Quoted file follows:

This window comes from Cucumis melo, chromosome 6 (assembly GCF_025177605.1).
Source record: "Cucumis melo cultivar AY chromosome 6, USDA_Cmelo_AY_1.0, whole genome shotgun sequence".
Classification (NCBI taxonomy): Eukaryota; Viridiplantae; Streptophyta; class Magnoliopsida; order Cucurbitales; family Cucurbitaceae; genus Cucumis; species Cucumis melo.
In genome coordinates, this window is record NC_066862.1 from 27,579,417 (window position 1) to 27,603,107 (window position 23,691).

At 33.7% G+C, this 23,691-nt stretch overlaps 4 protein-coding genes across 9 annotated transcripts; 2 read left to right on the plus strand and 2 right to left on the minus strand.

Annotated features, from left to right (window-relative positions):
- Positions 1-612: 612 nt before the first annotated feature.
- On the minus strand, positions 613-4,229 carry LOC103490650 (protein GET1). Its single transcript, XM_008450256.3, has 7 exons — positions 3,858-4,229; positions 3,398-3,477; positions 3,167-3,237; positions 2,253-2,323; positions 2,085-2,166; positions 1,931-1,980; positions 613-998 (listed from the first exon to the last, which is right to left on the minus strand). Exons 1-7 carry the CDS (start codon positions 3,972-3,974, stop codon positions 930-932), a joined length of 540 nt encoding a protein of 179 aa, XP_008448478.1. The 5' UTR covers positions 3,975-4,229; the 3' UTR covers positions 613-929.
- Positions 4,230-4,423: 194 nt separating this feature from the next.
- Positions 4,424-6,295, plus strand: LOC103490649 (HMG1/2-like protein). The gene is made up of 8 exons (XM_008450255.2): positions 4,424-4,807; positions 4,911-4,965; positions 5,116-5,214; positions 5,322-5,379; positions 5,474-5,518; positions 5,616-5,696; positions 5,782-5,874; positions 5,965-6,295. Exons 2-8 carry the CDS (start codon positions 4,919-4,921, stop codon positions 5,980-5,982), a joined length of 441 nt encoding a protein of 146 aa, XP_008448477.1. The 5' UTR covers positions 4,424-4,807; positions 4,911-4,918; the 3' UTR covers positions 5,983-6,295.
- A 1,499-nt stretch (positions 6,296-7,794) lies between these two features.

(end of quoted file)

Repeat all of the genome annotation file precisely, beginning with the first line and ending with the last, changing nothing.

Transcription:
This window comes from Cucumis melo, chromosome 6 (assembly GCF_025177605.1).
Source record: "Cucumis melo cultivar AY chromosome 6, USDA_Cmelo_AY_1.0, whole genome shotgun sequence".
Classification (NCBI taxonomy): Eukaryota; Viridiplantae; Streptophyta; class Magnoliopsida; order Cucurbitales; family Cucurbitaceae; genus Cucumis; species Cucumis melo.
In genome coordinates, this window is record NC_066862.1 from 27,579,417 (window position 1) to 27,603,107 (window position 23,691).

At 33.7% G+C, this 23,691-nt stretch overlaps 4 protein-coding genes across 9 annotated transcripts; 2 read left to right on the plus strand and 2 right to left on the minus strand.

Annotated features, from left to right (window-relative positions):
- Positions 1-612: 612 nt before the first annotated feature.
- On the minus strand, positions 613-4,229 carry LOC103490650 (protein GET1). Its single transcript, XM_008450256.3, has 7 exons — positions 3,858-4,229; positions 3,398-3,477; positions 3,167-3,237; positions 2,253-2,323; positions 2,085-2,166; positions 1,931-1,980; positions 613-998 (listed from the first exon to the last, which is right to left on the minus strand). Exons 1-7 carry the CDS (start codon positions 3,972-3,974, stop codon positions 930-932), a joined length of 540 nt encoding a protein of 179 aa, XP_008448478.1. The 5' UTR covers positions 3,975-4,229; the 3' UTR covers positions 613-929.
- Positions 4,230-4,423: 194 nt separating this feature from the next.
- Positions 4,424-6,295, plus strand: LOC103490649 (HMG1/2-like protein). The gene is made up of 8 exons (XM_008450255.2): positions 4,424-4,807; positions 4,911-4,965; positions 5,116-5,214; positions 5,322-5,379; positions 5,474-5,518; positions 5,616-5,696; positions 5,782-5,874; positions 5,965-6,295. Exons 2-8 carry the CDS (start codon positions 4,919-4,921, stop codon positions 5,980-5,982), a joined length of 441 nt encoding a protein of 146 aa, XP_008448477.1. The 5' UTR covers positions 4,424-4,807; positions 4,911-4,918; the 3' UTR covers positions 5,983-6,295.
- A 1,499-nt stretch (positions 6,296-7,794) lies between these two features.